Plaintiff applied for DIB and SSI benefits based upon disability on June 17, 1980. Both applications were denied originally and again upon reconsideration. An Administrative Law Judge (ALJ) conducted a hearing and issued a decision on June 22, 1981. The ALJ determined that plaintiff was disabled as of August 28, 1979; his Title II benefits were to begin in February 1980, after the statutory five-month waiting period. See 42 U.S.C. § 423(c)(2). Plaintiff's entitlement to SSI benefits was effective June 17, 1980, the date of his application. On July 2, 1981, a benefit authorizer acted on plaintiff's claim. On July 22, 1981, plaintiff was sent an SSI payment entitlement notification, and his SSI benefits began shortly thereafter. On September 17, 1981, plaintiff was sent a Title II award certificate, which explained the new provisions of section 1320a-6 and stated that plaintiff's benefits were subject to reduction if he fell within the statutory specifications. On November 4, 1981, plaintiff was notified that section 1320a-6 was applicable and that his benefits would be reduced. This notice explained that plaintiff's social security benefits were being reduced because he had received supplemental security income payments during the same period for which he received social security benefits. The notice went on to say that if plaintiff had any questions, he could contact any social security office. At the bottom of the form in bold print it was stated: "Important: See other side for an explanation of your appeal rights and other information." On October 30, 1981 plaintiff received a check in the amount of $3887 for partial payment of the retroactive benefits due him. There was no interruption in the payment of plaintiff's SSI benefits. On January 7, 1982, plaintiff filed the initial complaint in this action in this court. On the same day plaintiff filed a request with the Department of Health and Human Services for reconsideration of the reduction in his Title II retroactive benefits.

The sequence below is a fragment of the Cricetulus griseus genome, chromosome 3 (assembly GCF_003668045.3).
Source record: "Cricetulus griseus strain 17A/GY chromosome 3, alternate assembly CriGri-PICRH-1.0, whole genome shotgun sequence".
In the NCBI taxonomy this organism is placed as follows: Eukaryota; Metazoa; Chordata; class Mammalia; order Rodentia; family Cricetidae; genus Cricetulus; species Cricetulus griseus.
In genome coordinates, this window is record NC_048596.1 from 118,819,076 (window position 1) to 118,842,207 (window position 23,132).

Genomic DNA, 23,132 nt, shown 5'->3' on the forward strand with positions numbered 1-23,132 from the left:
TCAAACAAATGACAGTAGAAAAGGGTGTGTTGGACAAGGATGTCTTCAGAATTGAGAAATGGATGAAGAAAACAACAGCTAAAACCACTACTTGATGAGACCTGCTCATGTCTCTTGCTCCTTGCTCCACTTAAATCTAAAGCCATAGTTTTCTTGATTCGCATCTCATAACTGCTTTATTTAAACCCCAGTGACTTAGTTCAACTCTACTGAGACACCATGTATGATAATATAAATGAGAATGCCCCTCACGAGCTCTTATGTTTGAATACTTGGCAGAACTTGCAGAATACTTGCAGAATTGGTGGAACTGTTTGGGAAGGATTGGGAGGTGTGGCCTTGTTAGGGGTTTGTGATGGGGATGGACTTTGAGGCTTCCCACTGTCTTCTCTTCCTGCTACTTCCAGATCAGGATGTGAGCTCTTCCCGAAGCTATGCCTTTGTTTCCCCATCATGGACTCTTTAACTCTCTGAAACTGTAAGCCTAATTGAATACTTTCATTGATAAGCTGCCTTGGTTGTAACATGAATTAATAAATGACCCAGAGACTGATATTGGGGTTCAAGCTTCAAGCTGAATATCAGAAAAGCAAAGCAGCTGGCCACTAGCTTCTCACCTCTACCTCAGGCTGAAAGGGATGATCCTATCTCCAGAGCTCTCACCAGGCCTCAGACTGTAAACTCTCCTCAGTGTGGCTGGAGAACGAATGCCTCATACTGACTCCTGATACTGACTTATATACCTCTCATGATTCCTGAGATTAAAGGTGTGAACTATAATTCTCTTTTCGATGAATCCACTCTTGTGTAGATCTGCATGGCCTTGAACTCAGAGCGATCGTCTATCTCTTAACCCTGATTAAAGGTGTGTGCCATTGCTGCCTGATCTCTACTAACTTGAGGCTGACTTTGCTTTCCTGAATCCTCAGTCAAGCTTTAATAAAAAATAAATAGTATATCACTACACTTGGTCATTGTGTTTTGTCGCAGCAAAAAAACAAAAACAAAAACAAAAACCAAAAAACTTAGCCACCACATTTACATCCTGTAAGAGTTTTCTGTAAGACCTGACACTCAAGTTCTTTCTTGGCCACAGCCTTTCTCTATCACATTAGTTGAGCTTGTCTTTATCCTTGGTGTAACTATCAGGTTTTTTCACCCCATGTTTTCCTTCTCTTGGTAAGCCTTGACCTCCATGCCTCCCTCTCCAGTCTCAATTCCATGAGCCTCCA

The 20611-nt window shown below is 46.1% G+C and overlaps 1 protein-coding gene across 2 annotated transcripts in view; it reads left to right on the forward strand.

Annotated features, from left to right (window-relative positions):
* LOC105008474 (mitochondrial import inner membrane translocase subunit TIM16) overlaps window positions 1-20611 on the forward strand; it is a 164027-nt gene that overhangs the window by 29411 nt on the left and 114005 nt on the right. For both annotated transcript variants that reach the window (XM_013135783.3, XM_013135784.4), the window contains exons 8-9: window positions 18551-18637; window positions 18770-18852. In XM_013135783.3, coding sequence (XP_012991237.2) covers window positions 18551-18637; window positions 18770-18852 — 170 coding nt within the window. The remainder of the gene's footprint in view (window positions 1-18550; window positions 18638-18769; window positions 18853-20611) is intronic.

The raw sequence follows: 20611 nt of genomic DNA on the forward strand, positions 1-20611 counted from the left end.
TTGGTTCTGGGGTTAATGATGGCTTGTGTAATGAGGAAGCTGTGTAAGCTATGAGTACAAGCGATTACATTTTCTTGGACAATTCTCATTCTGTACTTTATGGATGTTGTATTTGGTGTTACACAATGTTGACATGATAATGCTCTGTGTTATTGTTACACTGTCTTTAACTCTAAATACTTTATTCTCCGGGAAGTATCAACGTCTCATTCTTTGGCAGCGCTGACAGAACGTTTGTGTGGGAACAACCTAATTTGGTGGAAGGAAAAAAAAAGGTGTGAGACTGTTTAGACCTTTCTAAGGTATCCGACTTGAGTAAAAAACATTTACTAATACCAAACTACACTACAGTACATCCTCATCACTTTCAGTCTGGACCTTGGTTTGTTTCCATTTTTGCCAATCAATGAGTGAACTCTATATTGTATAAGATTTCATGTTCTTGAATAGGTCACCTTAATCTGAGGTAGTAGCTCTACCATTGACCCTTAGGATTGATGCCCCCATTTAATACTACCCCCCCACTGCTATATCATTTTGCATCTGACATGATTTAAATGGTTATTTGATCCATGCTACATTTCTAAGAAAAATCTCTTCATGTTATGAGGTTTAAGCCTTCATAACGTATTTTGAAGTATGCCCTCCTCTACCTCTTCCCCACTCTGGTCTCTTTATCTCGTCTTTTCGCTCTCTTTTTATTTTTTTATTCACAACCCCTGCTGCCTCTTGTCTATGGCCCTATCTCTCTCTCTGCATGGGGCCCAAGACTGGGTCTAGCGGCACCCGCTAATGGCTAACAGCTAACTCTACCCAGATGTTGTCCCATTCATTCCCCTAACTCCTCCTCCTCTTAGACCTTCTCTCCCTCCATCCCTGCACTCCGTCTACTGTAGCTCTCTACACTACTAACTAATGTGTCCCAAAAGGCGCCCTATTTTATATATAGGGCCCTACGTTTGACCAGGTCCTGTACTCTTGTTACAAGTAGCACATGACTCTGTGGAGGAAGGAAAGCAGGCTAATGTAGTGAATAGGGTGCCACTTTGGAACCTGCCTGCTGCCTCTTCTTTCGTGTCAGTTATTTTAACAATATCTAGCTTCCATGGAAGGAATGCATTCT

On June 28, 1982, Robert Sanderson petitioned the court to intervene in the present action. The government has no objection to such intervention. Sanderson was an applicant for DIB and SSI benefits who received a favorable ALJ decision as to his eligibility on April 8, 1981. Sanderson's award of retroactive benefits, similarly to Goulet's, was later reduced to offset the SSI benefits paid to Sanderson during the period of Title II retroactive eligibility. Like Goulet, Sanderson requested reconsideration; it was denied. He then requested and received a hearing before an ALJ. On October 25, 1982, the ALJ decided in favor of Sanderson. That is, the ALJ determined that the offset by the Secretary of Sanderson's social security benefits was incorrect. The opinion directed the Secretary to pay to Sanderson the amount of monies withheld.4


The Secretary has filed a motion to dismiss, alleging that the plaintiff has failed to exhaust his administrative remedies as required by 42 U.S.C. § 405(g), effectively precluding the jurisdiction of this court. Plaintiff asserts jurisdiction pursuant to 42 U.S.C. § 405(g) (the Social Security Act) and 28 U.S.C. § 1361 (mandamus jurisdiction).

(a) The Social Security Act (42 U.S.C. § 405(g))

The Social Security Act provides an exclusive avenue for pursuit of claims involving benefits under the Act. It does not preclude judicial review, but prescribes procedures which must be complied with prior to any such review. Section 1631(c)(3) of the Act, 42 U.S.C. § 1383(c)(3), which incorporates section 205(g) of the Act, 42 U.S.C. § 405(g), provides SSI recipients with an opportunity for judicial review of claims under the Act. Section 405(g) states in relevant part:

Any individual, after any final decision of the Secretary made after a hearing to which he was a party ... may obtain a review of such decision by a civil action ....